Among her circle there were some other artists whose works appear in the FSU exhibition. The photographer Kati Horna, who became a naturalized Mexican citizen, started as a photojournalist alongside her friend and fellow Hungarian Robert Capa. Like many left-wing engagé photographers of the time, she brought Surrealism into her work without ceasing to be a documentarian, and while in Mexico she continued to shoot for news magazines while creating fine-art photographs. One of the latter, From the series Ode to Necrophilia (1962), shows a woman in black, her head and face completely covered by a black cloth, standing by an unmade bed on which there is a pillow with a white mask resting on it. The uncanniness of the hidden real face, the conversely visible false face, the French window functioning as a portal into the unknown, and the eerie shadows are all familiar Surrealist tropes.

Remedios Varo, from Spain, was another Surrealist who embraced Mexico and the “magical realism” of its mythic images. Her El Minotauro (1959) takes a favorite Surrealist subject from Old World myth (memorably employed by Picasso and Masson) and remakes it as a female (or at last androgynous sorcerer figure, emitting a silvery glow and seeming to have stepped through a crack in reality to rest on a chessboard that perhaps symbolizes the game of life. Wolfgang Paalen, who was born in Austria and died in Mexico, found his chief inspiration in the art of Native America, both North and South. His Totemic Landscape (1937), painted before his arrival in Mexico, demonstrates the hold that Northwest Coast carvings had on his imagination; later, his enthusiasm for Pre-Columbian works yielded rich crops of both art and scholarship.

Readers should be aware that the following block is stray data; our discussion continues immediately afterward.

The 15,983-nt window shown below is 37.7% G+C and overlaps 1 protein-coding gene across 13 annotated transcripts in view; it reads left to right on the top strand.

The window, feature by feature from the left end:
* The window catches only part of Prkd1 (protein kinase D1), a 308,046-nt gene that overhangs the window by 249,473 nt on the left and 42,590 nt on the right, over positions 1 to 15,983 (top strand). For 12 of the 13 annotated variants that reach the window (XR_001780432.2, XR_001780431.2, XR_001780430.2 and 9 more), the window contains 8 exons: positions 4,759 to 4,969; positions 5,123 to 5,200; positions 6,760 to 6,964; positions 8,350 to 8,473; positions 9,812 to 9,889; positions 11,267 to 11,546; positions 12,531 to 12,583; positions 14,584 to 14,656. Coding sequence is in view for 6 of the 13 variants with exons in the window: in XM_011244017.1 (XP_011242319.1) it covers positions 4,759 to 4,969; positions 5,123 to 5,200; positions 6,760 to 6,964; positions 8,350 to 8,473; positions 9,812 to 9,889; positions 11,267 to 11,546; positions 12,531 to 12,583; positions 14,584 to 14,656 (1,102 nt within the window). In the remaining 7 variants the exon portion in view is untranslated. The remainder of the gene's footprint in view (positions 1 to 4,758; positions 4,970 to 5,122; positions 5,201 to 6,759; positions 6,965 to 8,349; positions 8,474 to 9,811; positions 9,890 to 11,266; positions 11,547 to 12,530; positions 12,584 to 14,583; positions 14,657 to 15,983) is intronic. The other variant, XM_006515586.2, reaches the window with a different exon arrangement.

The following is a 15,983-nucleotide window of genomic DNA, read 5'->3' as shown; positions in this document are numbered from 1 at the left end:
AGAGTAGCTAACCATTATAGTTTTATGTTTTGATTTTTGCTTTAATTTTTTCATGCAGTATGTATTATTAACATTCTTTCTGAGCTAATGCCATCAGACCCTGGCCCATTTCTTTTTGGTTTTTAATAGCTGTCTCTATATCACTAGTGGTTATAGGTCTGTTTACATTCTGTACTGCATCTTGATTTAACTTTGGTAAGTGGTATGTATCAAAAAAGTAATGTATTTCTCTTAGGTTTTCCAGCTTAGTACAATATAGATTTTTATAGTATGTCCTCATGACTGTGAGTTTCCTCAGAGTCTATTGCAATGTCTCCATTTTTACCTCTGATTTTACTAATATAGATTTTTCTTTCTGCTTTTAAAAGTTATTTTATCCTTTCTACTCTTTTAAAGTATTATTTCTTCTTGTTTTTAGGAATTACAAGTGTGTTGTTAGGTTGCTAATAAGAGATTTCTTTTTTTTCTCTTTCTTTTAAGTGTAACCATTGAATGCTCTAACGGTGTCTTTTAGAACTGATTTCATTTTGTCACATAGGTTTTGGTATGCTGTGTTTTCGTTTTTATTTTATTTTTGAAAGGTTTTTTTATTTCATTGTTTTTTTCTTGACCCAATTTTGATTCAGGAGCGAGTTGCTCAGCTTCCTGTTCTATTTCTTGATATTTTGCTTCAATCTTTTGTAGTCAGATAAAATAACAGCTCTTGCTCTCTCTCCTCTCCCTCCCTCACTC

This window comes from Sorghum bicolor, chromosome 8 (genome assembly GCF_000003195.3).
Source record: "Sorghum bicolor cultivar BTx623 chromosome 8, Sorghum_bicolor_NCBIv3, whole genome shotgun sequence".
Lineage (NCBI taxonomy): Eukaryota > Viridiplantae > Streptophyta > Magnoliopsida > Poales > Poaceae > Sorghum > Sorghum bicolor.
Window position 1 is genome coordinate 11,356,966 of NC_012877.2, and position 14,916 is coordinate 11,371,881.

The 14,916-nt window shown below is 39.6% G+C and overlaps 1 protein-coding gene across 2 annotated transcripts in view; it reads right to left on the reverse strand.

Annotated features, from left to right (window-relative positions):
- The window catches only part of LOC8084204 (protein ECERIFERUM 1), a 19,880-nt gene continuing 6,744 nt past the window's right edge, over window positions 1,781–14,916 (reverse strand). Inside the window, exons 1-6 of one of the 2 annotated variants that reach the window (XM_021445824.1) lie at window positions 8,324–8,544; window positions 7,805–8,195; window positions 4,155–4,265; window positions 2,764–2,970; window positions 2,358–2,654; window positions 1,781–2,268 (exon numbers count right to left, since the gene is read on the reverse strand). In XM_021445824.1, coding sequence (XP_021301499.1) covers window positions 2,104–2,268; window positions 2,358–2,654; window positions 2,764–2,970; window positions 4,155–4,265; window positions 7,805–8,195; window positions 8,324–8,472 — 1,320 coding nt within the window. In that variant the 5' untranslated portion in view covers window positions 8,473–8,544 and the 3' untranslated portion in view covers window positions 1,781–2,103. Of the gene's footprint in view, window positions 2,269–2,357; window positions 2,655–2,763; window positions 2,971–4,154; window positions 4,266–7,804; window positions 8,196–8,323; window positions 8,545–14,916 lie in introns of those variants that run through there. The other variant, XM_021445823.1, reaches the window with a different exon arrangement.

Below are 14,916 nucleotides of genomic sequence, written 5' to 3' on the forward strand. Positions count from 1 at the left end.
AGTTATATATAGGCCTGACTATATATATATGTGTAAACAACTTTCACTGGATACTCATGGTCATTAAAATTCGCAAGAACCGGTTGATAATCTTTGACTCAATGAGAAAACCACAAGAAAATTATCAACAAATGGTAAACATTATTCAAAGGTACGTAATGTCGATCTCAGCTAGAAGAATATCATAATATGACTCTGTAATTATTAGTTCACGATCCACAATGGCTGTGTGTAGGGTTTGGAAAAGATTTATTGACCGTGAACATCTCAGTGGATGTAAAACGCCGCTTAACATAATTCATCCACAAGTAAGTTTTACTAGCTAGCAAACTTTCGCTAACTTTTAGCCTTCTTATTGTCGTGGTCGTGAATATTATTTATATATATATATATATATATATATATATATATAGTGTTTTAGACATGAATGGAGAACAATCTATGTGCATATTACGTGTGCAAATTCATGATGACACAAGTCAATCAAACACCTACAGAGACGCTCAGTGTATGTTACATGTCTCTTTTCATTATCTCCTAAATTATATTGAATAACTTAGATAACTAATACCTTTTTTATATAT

Among the Latin-American-born artists in this exhibition, the earliest in terms of chronology is Joaquín Torres-García, an Uruguayan who spent his formative years in Europe. There he absorbed the principles of modernism from the de Stijl artists and devised a mathematically-oriented, architecture-influenced approach all his own. Later, returning to Uruguay, he became the apostle of a movement to make South American art stand on its own, deriving inspiration not only from modernism but from native roots. While not Surrealist strictly speaking, Torres-García’s artistic project shared with Surrealism a desire to find new uses for old symbols and to tap into areas of consciousness other than the everyday rational one. His Railway Station II (1931) is a typically gridded painting crammed with characters from a symbolic alphabet of his own devising. Torres-García’s influence as a teacher was wide, and can easily be seen in an undated work by his fellow-countryman Manuel Pailós, Constructive with Fish and Ship. Roberto Matta, born in Chile but educated mainly in Europe, created amazing, mind- and sense-bending paintings such as The Prophet (1948), which is on view at FSU along with two other Matta works. Although Matta’s influence on Surrealism in the New World was felt more strongly in North America than in Latin America, there is no question that a show of Latin American Surrealism would be much poorer for his absence. Another Latin American native in the exhibition is Wifredo Lam, a Cuban who immersed himself in the School of Paris. His strange figures, which seem to straddle the human, animal, and vegetable worlds, are eminently Surrealist. The title of the exhibition comes from one of the most famous Latin-American-born artists, Frida Kahlo, who disclaimed the moniker of “Surrealist” claimed that she was painting not dreams or visions but reality—her reality.

The contemporary artists in the FSU exhibition show their indebtedness to Surrealism is ways to diverse to summarize here, but from Ana Mendieta in the 1970s down to Pablo Cano and Luis Gispert today, they adhere to a concept of realism that is faithful to experience but stubbornly resistant to literalism. In Latin America, the surreal is right here and now.

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By John Dorfman

Author: Art & Antiques Magazine | Publish Date: October 2019